Sure, you have fixed your computer and your friends’ computers. Maybe you even helped people at work. However, that may seem different from working on a system that is owned by a complete stranger. If you want some extra practice before you jump into starting your own repair business, there are many ways that don’t involve taking on your first actual paying customer. If you start by doing a paid on-site job, you’re probably working while the customer is breathing down your neck asking you to explain everything you’re doing. This adds more pressure than you need to your very first job, so how about getting some practice first?

One of the best ways to practice before you start your business is to work on used systems. This is a great way to get started for a couple of reasons:

• Used computers usually don’t work or don’t work well. After running computer repair stores for years, I can tell you this is very similar to what your customers will bring in. First, you don’t know if they work; second, if they do work, you have no idea what is wrong.

• After you repair them, you can sell them as refurbished computers and you will be able to get paid for your practice!

There are a few good places to look for used computers. Usually, you can find low-cost machines at places like Goodwill and other charitable organizations. Another option is to look on Craigslist for computers that may not be in working condition. To get experience on desktop repairs, look for machines that meet the following standards:

• Certificate of Authenticity (COA), also known as the Operating System Key. Microsoft requires that every computer that runs their software is properly licensed. To that end, each system has a COA on it, stuck to the side, the back, the top, or the bottom. It’s a white and greenish sticker with a bunch of six-digit alphanumeric groups. That key is used to reinstall the operating system. If you don’t have this, you’ll need to buy one if you’re going to remain in compliance. Try to find computers that have Microsoft XP or newer operating systems (OS). Any OS before this will not be supported by Microsoft and is hard to work on anyway.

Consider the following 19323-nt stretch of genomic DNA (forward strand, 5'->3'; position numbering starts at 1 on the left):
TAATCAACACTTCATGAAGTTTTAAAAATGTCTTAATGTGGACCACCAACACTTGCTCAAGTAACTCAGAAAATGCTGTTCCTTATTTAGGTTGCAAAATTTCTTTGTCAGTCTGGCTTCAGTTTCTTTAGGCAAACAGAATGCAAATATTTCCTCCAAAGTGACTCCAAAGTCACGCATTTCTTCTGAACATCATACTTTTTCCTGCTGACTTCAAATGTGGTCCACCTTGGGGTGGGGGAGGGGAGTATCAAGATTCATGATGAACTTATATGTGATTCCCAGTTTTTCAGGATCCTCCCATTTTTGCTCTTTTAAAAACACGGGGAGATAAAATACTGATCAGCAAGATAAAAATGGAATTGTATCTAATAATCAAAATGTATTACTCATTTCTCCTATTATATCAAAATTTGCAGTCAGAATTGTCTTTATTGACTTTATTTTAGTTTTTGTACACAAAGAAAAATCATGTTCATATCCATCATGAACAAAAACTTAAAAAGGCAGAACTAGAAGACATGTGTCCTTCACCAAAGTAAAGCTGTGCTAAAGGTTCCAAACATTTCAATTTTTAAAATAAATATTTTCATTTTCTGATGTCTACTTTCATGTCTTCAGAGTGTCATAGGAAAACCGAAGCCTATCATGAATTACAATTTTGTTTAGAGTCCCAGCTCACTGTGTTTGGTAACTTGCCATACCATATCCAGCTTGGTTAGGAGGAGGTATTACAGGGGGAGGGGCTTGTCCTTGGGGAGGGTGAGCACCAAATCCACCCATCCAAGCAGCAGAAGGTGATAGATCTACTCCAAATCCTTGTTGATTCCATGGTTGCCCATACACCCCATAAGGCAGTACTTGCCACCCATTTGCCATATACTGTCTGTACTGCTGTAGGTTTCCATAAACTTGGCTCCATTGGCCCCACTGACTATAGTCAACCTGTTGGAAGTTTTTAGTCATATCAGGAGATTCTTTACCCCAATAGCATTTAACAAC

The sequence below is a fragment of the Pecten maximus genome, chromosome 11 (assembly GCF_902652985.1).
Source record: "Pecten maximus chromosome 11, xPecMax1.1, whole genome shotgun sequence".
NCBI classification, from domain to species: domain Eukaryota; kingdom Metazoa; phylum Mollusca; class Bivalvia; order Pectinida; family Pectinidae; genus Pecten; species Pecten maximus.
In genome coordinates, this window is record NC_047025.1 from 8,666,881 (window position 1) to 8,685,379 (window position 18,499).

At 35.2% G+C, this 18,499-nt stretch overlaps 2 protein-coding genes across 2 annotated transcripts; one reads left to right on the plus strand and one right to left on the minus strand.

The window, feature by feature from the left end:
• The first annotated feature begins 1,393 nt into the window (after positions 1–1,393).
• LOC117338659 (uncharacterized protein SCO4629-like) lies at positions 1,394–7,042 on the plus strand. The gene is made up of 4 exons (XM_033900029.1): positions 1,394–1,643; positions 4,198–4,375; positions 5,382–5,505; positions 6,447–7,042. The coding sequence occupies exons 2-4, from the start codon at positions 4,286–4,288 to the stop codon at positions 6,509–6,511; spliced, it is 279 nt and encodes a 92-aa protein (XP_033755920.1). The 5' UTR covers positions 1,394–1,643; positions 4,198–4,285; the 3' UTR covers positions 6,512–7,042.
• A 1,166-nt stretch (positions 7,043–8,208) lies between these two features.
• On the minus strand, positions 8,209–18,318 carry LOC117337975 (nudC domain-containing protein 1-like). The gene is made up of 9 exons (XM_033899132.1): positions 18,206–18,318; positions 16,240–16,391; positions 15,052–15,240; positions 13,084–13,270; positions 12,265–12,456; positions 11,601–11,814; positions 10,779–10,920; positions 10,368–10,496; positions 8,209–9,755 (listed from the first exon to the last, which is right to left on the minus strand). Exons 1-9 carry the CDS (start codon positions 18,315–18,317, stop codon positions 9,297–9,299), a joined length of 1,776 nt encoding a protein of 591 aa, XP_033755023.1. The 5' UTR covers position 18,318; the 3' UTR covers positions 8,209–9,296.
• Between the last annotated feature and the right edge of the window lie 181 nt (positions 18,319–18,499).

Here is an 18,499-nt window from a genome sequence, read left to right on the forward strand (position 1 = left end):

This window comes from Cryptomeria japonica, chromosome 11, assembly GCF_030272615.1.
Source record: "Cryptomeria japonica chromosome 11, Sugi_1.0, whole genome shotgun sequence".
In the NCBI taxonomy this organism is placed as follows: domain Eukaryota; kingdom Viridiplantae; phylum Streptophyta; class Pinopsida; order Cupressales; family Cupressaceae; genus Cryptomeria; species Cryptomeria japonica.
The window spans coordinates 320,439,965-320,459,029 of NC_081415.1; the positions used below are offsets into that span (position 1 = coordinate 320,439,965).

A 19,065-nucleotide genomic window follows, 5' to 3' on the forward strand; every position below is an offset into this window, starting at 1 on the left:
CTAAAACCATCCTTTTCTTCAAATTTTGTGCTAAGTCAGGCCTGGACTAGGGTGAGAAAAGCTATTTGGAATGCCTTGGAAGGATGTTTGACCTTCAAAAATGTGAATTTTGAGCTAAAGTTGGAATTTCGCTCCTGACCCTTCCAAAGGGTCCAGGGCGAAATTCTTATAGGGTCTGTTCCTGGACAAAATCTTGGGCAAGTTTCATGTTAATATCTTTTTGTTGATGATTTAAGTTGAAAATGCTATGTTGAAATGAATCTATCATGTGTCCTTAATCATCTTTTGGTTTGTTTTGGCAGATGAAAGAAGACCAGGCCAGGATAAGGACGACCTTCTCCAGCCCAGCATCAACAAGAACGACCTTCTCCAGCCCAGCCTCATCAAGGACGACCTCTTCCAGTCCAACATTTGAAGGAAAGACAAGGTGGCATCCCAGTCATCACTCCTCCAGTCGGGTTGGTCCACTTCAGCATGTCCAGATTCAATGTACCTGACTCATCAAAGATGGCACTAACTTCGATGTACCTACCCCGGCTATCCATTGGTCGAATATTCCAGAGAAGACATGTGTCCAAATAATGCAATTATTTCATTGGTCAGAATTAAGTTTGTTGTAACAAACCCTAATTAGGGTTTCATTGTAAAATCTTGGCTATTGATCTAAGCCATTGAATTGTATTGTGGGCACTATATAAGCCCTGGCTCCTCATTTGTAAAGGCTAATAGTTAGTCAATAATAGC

• Getting used RAM is almost as expensive as buying new RAM, so try to find a computer that already includes at least the minimum amount of RAM recommended for its OS. For example, if the computer has XP, make sure it has 512MB RAM. Any less and it will be so slow that you will become frustrated working on it. The good news is that even a computer in bad condition tends to have working RAM so this is one part that is usually recoverable on a used computer.

• The motherboard has no blown or leaking capacitors (caps); this is critical. Replacing a motherboard is expensive and if the motherboard has blown or leaking caps, it will need to be replaced. Some computers will work if the motherboard has capacitor problems, but it won’t work well and it won’t work for long. Since this is something that can be identified with a simple visual inspection, it is an easy way to avoid a problem.

• Unfortunately, there will be no easy way to tell if the CPU is working without powering up the computer. The good news is that CPUs are one of the least likely components to break. Therefore, if it is in the computer, there is a good chance that it works; however, if it is missing, getting a new CPU can be annoying and expensive. If the computer does not come with a CPU, you may as well look for another machine.

• In general, the case size doesn’t matter from your perspective, but if it is a “slimline” computer, you should be aware that replacement parts (e.g., power supplies) are often built specifically for that machine. Custom power supplies are a fortune to replace. While a replacement power supply on your average computer can cost you about $20 from a wholesaler (less if it is used), a replacement for a slimline computer is almost always used and often runs around $100!

• In general, once a computer is refurbished, customers will judge its condition by its case. Even if you replace the entire inside of the computer with new components, a beat up case will make your customers wonder about the quality of the computer. The better the case, the easier it will sell.

• The CD/DVD drive component is not as critical. In general, most computers come with either a CD or DVD drive. If the one in the used computer doesn’t work, you can probably get a used replacement for around $10 to $15.

• Even after you take all these precautions, odds are good that some computers you find will not be cost effective to repair. However, if you got them for a low enough price (i.e., less than $40), the experience you gain (and the parts you strip) should more than cover your cost.

If you are looking to learn more about laptop repair, try to restrict yourself at first to one type of laptop. Don’t try to buy an HP, and then a Dell, and then an IBM. Instead, find one type of machine and try to find used computers of that type. Trying to fix a machine by replacing a screen is expensive if you need to order new parts to make the repair. However, it becomes more cost effective if you can take the screen from a machine with a bad motherboard and replace it on an otherwise working computer. So, maybe you can find a lot of IBM ThinkPads and just complete repairs on those systems. This will allow you to practice with one model and use the parts from the nonworking computers to fix the laptops that are close to working condition. Otherwise, if you try to practice on multiple brands and models, you will find that most laptop parts are not compatible with other models (except for RAM and hard drives) and you will wind up spending a great deal on replacement parts.